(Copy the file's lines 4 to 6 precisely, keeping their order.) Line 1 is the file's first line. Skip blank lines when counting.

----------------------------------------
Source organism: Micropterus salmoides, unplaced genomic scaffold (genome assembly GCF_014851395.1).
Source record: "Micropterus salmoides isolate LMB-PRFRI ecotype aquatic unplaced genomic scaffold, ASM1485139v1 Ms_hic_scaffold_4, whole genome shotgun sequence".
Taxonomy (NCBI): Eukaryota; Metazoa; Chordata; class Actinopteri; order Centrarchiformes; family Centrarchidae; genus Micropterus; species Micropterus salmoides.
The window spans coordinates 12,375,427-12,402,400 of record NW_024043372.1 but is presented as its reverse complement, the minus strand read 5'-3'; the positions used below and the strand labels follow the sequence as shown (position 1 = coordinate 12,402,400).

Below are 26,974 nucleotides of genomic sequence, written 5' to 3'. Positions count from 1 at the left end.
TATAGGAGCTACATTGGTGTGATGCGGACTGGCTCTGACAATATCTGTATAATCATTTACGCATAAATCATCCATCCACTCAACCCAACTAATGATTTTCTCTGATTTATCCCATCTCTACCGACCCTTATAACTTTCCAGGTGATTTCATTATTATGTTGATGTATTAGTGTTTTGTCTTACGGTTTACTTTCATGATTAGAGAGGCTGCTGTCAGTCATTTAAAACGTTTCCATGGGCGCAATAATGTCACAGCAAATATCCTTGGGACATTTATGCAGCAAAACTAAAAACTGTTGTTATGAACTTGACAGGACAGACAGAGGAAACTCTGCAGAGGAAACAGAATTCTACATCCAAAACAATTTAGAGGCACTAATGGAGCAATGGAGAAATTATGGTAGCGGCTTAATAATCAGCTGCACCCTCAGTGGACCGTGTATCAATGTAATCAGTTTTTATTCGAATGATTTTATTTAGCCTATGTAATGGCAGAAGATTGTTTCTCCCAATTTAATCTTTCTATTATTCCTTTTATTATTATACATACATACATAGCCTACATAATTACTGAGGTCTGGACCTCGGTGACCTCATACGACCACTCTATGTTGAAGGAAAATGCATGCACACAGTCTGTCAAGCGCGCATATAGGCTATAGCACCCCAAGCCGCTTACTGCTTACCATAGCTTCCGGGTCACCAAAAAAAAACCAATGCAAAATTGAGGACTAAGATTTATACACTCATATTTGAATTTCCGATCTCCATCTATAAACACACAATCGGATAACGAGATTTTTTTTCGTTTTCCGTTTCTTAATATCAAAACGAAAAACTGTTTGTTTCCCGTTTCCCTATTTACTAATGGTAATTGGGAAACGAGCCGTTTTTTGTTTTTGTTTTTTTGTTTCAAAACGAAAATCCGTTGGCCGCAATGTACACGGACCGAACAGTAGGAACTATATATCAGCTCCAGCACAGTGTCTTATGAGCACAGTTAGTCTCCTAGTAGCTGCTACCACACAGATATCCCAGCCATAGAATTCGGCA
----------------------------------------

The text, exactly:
The window spans coordinates 12,375,427-12,402,400 of record NW_024043372.1 but is presented as its reverse complement, the minus strand read 5'-3'; the positions used below and the strand labels follow the sequence as shown (position 1 = coordinate 12,402,400).

Below are 26,974 nucleotides of genomic sequence, written 5' to 3'. Positions count from 1 at the left end.
TATAGGAGCTACATTGGTGTGATGCGGACTGGCTCTGACAATATCTGTATAATCATTTACGCATAAATCATCCATCCACTCAACCCAACTAATGATTTTCTCTGATTTATCCCATCTCTACCGACCCTTATAACTTTCCAGGTGATTTCATTATTATGTTGATGTATTAGTGTTTTGTCTTACGGTTTACTTTCATGATTAGAGAGGCTGCTGTCAGTCATTTAAAACGTTTCCATGGGCGCAATAATGTCACAGCAAATATCCTTGGGACATTTATGCAGCAAAACTAAAAACTGTTGTTATGAACTTGACAGGACAGACAGAGGAAACTCTGCAGAGGAAACAGAATTCTACATCCAAAACAATTTAGAGGCACTAATGGAGCAATGGAGAAATTATGGTAGCGGCTTAATAATCAGCTGCACCCTCAGTGGACCGTGTATCAATGTAATCAGTTTTTATTCGAATGATTTTATTTAGCCTATGTAATGGCAGAAGATTGTTTCTCCCAATTTAATCTTTCTATTATTCCTTTTATTATTATACATACATACATAGCCTACATAATTACTGAGGTCTGGACCTCGGTGACCTCATACGACCACTCTATGTTGAAGGAAAATGCATGCACACAGTCTGTCAAGCGCGCATATAGGCTATAGCACCCCAAGCCGCTTACTGCTTACCATAGCTTCCGGGTCACCAAAAAAAAACCAATGCAAAATTGAGGACTAAGATTTATACACTCATATTTGAATTTCCGATCTCCATCTATAAACACACAATCGGATAACGAGATTTTTTTTCGTTTTCCGTTTCTTAATATCAAAACGAAAAACTGTTTGTTTCCCGTTTCCCTATTTACTAATGGTAATTGGGAAACGAGCCGTTTTTTGTTTTTGTTTTTTTGTTTCAAAACGAAAATCCGTTGGCCGCAATGTACACGGACCGAACAGTAGGAACTATATATCAGCTCCAGCACAGTGTCTTATGAGCACAGTTAGTCTCCTAGTAGCTGCTACCACACAGATATCCCAGCCATAGAATTCGGCA